May 29, 2017

In the garden: Summer in bloom

Fill your garden with colour, fragrance and soothing sound

By Steve Whysall

When the weather is nice—and even sometimes when it’s not—our gardens become another room in our homes, one where we eat, play, entertain and relax. And so it’s only natural that we want to make the most of our outdoor spaces. In the next few pages, Westcoast Homes & Design’s garden expert Steve Whysall helps you do just that with top tips and a bouquet of beautiful ideas.

Make your garden glow in the moonlight with flowers like Nicotiana Alata.

In the light of the moon

White flowers add a subtle glow and sweet fragrance to summer gardens

When the sun goes down in summer, the garden falls into a soft twilight where white flowers can stand out as beacons of loveliness. These beautiful white gardens are sometimes called “moon gardens” because they are so serene and restful with a pale, otherworldly, slightly ghostly look.

Of course, you can add subtle night lighting to your garden, and this is a smart idea. There are many options, some of which allow you to control lights with your mobile phone. The idea with this installed lighting is to see the effects of the lights rather than the lights themselves, so you need the fixtures to be carefully hidden. They shoot out beams of soft light to cast shadows and light to the underside of branches and the bark of tree trunks.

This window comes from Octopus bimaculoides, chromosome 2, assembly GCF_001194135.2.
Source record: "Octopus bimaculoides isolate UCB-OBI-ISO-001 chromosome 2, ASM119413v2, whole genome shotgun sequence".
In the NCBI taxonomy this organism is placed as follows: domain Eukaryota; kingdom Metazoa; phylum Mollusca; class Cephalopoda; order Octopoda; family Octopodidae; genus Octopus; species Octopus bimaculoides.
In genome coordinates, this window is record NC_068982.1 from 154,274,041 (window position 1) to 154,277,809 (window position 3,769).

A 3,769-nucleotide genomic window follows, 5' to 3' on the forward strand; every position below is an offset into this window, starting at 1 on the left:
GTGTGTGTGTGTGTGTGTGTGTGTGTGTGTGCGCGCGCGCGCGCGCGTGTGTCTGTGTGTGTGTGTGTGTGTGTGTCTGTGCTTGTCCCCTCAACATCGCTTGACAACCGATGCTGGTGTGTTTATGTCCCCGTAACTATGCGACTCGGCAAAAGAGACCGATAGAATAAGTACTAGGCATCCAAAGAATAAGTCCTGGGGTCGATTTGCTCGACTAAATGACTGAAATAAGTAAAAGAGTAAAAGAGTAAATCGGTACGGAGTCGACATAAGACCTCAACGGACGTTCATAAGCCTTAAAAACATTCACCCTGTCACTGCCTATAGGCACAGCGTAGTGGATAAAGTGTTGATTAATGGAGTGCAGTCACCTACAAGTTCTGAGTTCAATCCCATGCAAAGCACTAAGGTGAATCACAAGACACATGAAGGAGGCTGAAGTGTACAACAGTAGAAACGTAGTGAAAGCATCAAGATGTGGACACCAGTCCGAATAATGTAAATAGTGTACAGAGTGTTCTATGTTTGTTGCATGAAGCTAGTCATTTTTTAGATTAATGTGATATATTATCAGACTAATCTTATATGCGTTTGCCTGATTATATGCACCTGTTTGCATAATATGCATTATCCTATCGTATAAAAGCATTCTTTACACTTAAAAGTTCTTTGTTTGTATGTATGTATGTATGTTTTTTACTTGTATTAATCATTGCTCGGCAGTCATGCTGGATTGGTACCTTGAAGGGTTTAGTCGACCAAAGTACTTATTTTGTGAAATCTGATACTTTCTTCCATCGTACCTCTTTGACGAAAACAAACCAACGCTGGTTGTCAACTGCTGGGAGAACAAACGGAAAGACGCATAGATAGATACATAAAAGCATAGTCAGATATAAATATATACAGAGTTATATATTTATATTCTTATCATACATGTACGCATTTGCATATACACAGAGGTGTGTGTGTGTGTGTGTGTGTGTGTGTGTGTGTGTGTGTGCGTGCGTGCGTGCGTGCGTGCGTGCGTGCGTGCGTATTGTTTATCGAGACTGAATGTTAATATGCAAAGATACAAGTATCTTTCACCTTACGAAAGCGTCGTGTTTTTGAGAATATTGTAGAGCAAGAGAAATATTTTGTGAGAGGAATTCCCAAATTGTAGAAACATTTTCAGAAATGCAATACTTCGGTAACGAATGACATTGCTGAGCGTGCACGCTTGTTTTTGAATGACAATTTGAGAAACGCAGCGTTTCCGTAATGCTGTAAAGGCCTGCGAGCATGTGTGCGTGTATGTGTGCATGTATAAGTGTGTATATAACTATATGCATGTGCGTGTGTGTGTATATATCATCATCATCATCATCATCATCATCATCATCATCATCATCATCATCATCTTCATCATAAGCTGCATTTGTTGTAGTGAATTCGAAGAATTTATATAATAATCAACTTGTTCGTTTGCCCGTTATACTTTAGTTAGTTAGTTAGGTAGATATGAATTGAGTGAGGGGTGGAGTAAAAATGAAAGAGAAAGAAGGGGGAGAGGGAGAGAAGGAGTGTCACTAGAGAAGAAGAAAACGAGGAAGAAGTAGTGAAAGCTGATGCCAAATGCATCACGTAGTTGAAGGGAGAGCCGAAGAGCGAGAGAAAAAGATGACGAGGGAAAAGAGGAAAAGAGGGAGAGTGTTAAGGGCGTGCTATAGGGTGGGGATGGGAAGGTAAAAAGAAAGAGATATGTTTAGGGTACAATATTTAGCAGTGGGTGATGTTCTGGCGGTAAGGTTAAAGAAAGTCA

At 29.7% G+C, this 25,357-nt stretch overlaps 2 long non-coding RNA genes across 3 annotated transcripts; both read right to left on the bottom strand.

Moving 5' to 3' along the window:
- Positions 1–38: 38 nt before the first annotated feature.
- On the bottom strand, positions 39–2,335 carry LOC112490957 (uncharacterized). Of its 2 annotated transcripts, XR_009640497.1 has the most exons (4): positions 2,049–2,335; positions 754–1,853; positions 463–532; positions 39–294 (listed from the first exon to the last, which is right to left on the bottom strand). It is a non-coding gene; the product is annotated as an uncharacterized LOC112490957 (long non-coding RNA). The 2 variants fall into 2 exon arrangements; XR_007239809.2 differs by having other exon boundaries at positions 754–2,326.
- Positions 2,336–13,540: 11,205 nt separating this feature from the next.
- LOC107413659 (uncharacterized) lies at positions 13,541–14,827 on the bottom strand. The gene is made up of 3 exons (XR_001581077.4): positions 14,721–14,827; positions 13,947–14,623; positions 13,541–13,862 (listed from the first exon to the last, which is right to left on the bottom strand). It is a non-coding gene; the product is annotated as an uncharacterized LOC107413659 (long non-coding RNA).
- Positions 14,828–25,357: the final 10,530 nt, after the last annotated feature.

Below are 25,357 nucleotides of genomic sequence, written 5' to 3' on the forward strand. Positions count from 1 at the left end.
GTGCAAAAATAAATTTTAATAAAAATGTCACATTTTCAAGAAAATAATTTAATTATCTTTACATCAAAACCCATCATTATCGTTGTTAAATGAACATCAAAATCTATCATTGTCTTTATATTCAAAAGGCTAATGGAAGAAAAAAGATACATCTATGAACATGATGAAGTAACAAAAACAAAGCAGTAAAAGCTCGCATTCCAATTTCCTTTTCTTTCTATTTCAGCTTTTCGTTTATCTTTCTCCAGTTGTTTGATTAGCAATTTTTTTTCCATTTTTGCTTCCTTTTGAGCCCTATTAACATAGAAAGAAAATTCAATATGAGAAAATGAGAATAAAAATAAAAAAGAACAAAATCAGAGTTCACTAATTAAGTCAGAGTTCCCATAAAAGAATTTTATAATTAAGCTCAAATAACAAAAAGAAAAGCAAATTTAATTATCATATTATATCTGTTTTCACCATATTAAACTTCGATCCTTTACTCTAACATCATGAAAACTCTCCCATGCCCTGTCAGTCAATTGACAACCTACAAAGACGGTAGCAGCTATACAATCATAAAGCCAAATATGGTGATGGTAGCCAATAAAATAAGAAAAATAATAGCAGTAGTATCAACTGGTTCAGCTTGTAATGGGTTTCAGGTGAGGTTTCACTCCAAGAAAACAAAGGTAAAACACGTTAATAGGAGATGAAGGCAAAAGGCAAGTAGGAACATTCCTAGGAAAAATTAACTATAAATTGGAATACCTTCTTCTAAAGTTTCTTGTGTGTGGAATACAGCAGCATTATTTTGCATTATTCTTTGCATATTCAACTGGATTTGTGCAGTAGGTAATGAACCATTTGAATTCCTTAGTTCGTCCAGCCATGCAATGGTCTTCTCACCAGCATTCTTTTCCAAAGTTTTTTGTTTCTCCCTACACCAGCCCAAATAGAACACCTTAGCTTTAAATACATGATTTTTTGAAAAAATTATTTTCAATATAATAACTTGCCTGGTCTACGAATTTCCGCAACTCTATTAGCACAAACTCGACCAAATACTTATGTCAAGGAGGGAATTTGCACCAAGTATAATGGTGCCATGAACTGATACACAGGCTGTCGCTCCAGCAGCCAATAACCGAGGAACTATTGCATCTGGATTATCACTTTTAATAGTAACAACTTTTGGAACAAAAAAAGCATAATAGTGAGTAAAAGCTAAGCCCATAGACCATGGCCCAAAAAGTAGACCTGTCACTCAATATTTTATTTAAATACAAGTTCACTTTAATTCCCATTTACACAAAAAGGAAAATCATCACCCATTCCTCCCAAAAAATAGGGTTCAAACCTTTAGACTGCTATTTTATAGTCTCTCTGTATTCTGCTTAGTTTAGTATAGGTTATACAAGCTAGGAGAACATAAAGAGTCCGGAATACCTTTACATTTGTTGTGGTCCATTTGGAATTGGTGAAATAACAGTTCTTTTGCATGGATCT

But white flowers can also act as living night-lights and some gardeners prefer this option since it is natural and certainly less expensive.

One of the favourite plants to create this elegant look is the scented woodland tobacco plant Nicotiana sylvestris. It can make a dramatic statement, growing six feet (1.8 metres) tall with bunches of long, tube-shaped white flowers that emit a powerful fragrance that seems even more intense once the sun has set. But there is a more compact and equally fragrant species called Nicotiana alata ‘Jasmine’ that grows only four feet (90 to 120 centimetres) tall.

White hydrangeas are also a good choice, especially the ones in the paniculata group such as ‘Sublime,’ ‘Bobo,’ ‘Phantom’ and ‘White Diamonds,’ as well as showstoppers in the Hydrangea arborescens category, such as ‘Incrediball’ and ‘Annabelle.’

Everyone loves the yellow form of angel’s trumpet (Brugmansia), but there is a beautiful white form that not only has bright white trumpet flowers that light up the night garden, but also pumps out a heady perfume.

As we get deeper into summer, the fragrances of flowers invariably get more exotic and intense

Many people also don’t realize that there is a wonderful late-summer flowering hosta called H. plantaginea that produces wonderful fragrant white flowers on sturdy, tall stems. This is another must for the summer garden. Like most white flowers, these blooms look even more interesting when they are touched by moonlight.

When August comes around, every garden will want some super-scented trumpet lilies, but the white Oriental lily ‘Casa Blanca’ can look sensational and perfume the air with its powerful fragrance.